Andy Cohen Slams Florida's 'Don't Say Gay' Bill—'This Is One Big Dog Whistle'

Andy Cohen has spoken out against the passage of a new bill that will prevent Florida teachers from discussing LGBTQ issues with students up to third grade.

Dubbed the "Don't Say Gay" bill by critics, the Parental Rights in Education bill was passed by the Republican-controlled state Senate on Tuesday, having previously been passed by Florida's House of Representatives on February 24.

Addressing the bill hours later during Tuesday's episode of Watch What Happens Live, Cohen, 53, branded the move "one big dog whistle" that is "scaring people into spewing hate and discrimination at the LGBTQ community."

"Before we wrap up tonight, I want to address some personally disturbing news coming out of Florida," he said, before explaining the controversial bill, which Florida Governor Ron DeSantis is expected to sign it into law.

"I have a few things I want to say about this," Cohen told the audience. "First to Florida Republicans, you're pretending to solve a problem that doesn't exist. There is not a mass conspiracy of kindergarten teachers who are plotting to teach children to be gay.

"This is one big dog whistle. You're scaring people into spewing hate and discrimination at the LGBTQ community."

Giving examples of potential flaws in the bill, he continued: "While the words 'don't say gay' don't explicitly appear in the bill, as a gay parent, I'm concerned that its deliberately vague language leaves room for it to be interpreted that way.

"Like, if my son went to school and talked about his gay dad during class and the teacher engaged, under your vague, hateful law, that could be considered illegal?"

Cohen went to say that "supporters of this bill, including DeSantis' press secretary, have spread so much misinformation, like suggesting only 'groomers' would oppose it. You can't groom someone to be gay. You're born gay."

"And then there's Senator Ileana Garcia, who said on the Florida Senate floor, being gay is not a permanent thing, LGBT is not a permanent thing. Sweetie, with all due [respect] it's permanent—trust me."

Toward the end of the segment, a clip of which Cohen shared on his Instagram account, he added: "I thought the whole point of sending our kids to school was to educate them and prepare them for the real world.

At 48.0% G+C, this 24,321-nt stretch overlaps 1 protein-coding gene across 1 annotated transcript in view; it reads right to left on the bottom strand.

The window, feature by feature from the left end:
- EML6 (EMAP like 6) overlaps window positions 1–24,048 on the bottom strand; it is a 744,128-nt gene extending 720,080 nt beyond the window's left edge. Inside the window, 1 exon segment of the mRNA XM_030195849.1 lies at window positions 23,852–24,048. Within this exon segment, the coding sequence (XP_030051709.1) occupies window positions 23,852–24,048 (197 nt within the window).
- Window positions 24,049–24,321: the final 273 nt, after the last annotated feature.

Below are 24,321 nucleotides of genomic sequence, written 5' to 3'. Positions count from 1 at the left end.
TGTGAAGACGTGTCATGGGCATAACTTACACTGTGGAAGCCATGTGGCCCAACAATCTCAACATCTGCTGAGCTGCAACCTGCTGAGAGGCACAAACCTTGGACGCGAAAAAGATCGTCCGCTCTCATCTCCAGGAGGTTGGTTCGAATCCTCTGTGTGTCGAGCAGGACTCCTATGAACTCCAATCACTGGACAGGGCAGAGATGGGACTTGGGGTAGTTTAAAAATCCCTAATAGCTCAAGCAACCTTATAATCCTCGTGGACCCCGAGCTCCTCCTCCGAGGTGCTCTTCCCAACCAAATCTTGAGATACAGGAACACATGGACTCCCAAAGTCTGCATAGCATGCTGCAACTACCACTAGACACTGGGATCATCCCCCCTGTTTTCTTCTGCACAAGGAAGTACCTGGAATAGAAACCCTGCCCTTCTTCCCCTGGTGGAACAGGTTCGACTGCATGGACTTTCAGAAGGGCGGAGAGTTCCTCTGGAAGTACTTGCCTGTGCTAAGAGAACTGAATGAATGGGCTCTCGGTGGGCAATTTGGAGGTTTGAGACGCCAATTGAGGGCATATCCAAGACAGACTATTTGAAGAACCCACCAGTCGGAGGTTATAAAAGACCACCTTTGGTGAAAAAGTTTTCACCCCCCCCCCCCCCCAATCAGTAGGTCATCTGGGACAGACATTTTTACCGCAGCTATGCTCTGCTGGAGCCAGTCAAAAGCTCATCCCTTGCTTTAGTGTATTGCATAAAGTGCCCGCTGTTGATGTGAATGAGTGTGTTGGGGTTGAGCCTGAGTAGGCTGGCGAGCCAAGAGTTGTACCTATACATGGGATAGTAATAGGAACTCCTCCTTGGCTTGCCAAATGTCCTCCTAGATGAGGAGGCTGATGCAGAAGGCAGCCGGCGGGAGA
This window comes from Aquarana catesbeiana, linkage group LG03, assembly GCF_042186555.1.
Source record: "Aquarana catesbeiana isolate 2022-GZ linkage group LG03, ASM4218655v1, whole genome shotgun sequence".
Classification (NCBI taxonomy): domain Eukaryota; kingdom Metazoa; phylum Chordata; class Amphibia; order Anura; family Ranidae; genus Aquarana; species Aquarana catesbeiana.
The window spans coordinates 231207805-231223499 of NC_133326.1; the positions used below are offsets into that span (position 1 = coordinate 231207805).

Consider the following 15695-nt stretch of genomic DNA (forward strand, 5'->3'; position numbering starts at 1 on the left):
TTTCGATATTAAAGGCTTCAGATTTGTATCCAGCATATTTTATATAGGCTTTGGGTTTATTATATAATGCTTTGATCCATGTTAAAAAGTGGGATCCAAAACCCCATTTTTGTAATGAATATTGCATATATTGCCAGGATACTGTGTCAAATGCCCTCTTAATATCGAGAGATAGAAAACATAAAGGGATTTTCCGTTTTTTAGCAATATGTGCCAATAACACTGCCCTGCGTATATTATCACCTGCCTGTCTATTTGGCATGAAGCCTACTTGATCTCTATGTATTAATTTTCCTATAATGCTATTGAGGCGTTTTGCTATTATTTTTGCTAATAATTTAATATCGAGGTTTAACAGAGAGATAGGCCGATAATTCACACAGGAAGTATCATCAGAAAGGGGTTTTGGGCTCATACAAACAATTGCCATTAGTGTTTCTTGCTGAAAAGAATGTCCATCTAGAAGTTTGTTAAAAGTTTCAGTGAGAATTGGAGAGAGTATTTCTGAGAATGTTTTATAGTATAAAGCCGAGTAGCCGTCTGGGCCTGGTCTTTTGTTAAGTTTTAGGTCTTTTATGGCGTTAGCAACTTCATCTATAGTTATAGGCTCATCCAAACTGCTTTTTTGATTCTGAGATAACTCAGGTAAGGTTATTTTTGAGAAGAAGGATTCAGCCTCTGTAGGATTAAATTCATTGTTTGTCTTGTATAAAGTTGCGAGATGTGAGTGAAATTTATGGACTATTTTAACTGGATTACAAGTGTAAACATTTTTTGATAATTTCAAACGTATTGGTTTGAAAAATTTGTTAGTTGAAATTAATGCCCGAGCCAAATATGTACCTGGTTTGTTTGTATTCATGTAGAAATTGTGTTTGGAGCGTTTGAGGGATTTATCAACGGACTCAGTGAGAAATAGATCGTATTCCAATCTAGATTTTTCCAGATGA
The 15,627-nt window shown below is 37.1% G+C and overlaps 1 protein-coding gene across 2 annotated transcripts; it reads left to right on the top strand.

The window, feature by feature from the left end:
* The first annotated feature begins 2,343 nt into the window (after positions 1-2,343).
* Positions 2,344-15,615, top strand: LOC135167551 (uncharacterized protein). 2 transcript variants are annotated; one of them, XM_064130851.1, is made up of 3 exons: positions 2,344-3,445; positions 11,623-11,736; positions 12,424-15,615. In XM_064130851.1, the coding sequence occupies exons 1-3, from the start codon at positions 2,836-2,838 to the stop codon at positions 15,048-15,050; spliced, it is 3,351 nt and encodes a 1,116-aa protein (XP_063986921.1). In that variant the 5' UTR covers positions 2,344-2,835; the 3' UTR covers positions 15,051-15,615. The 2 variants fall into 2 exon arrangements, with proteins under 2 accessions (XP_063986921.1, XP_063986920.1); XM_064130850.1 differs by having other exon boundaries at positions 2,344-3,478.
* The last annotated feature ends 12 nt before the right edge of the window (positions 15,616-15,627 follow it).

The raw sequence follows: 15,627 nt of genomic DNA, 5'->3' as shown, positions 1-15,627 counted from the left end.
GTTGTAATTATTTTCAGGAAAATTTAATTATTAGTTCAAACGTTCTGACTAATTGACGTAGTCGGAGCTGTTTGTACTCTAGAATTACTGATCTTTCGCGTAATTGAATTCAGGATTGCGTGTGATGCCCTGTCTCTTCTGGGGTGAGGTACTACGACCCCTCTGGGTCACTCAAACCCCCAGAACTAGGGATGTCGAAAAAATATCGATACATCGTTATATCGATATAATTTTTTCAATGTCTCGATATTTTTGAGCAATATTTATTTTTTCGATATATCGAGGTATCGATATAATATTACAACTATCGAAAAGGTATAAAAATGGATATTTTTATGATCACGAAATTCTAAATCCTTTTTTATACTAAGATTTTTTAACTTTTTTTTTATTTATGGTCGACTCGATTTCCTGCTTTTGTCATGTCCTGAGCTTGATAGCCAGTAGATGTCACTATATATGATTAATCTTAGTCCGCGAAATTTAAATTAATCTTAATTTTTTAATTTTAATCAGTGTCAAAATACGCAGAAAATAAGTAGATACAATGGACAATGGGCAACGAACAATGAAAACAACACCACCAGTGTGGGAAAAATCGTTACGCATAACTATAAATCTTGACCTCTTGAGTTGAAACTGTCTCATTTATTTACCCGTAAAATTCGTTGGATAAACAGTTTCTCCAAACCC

"Well, newsflash, the real world has gay people in it. It has people of all different gender identities. You can draft all the homophobic and transphobic bills you want, you're not going to erase us. I just wonder how many children and families need to suffer before our politicians figure that out."

Andy Cohen
Andy Cohen attends Global Citizen Live, New York on September 25, 2021 in New York City. The TV personality has spoken out against Florida's controversial new Parental Rights in Education” bill, which prohibits schools from teaching students about sexual orientation and gender issues. Noam Galai/Getty Images for Global Citizen

The legislation states that "a school district may not encourage classroom discussion about sexual orientation or gender identity in primary grade levels or in a manner that is not age-appropriate or developmentally appropriate for students."

It is also stated that parents "may bring an action against a school district to obtain a declaratory judgment that a school district procedure or practice violates this paragraph and seek injunctive relief. A court may award damages and shall award reasonable attorney fees and court costs to a parent who receives declaratory or injunctive relief."

If signed into law, the bill's terms would come into effect from July 1, with all of the Sunshine State's school districts plans required to be updated by June 2023.

Ahead of Tuesday's vote, Senator Garcia said while discussing the bill: "Gay is not a permanent thing, LGBT is not a permanent thing. This isn't about targeting. This is perhaps about rerouting the responsibilities back to the parents."

DeSantis' press secretary Christina Pushaw faced widespread condemnation after likening those who oppose the controversial legislation to pedophiles.

"The bill that liberals inaccurately call 'Don't Say Gay' would be more accurately described as an Anti-Grooming Bill," Pushaw tweeted on Friday.

"If you're against the Anti-Grooming bill, you are probably a groomer or at least you don't denounce the grooming of 4-8-year-old children."

Advocacy group Equality Florida spoke out against Pushaw's tweets, branding them part of a "bigoted anti-LGBTQ rant."

"Governor DeSantis' spokesperson said the quiet part out loud: that this bill is grounded in a belief that LGBTQ people, simply by existing, are a threat to children and must be erased," the group said in its statement.

"This same bigoted insinuation has long been used to stigmatize our families, justify denying us the ability to adopt children, and is being used to justify the tracking of transgender children by government agents in Texas and threats to imprison their parents.

"Make no mistake—this is a tacit announcement from the governor that he supports the true intent of the Don't Say Gay bill: the erasure of LGBTQ people."

Florida Governor Ron DeSantis
Florida Governor Ron DeSantis holds a press conference at the Miami Dade College’s North Campus on January 26, 2022 in Miami, Florida. DeSantis is expected to sign the Parental Rights in Education bill into law. Joe Raedle/Getty Images